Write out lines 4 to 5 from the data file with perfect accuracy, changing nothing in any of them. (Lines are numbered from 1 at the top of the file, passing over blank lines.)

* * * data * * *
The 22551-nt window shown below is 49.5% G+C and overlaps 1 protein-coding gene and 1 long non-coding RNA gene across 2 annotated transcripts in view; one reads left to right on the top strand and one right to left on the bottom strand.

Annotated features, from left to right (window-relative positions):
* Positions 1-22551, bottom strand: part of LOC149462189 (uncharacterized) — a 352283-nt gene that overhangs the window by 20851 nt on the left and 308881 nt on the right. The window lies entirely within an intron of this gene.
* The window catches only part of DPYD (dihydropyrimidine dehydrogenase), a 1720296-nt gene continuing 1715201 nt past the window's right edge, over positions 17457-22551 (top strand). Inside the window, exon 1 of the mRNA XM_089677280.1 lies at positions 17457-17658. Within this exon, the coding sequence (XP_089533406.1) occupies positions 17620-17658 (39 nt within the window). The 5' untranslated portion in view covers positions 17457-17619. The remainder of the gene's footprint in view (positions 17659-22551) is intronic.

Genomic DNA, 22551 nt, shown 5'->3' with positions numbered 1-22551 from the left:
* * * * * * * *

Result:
* The window catches only part of DPYD (dihydropyrimidine dehydrogenase), a 1720296-nt gene continuing 1715201 nt past the window's right edge, over positions 17457-22551 (top strand). Inside the window, exon 1 of the mRNA XM_089677280.1 lies at positions 17457-17658. Within this exon, the coding sequence (XP_089533406.1) occupies positions 17620-17658 (39 nt within the window). The 5' untranslated portion in view covers positions 17457-17619. The remainder of the gene's footprint in view (positions 17659-22551) is intronic.

Genomic DNA, 22551 nt, shown 5'->3' with positions numbered 1-22551 from the left: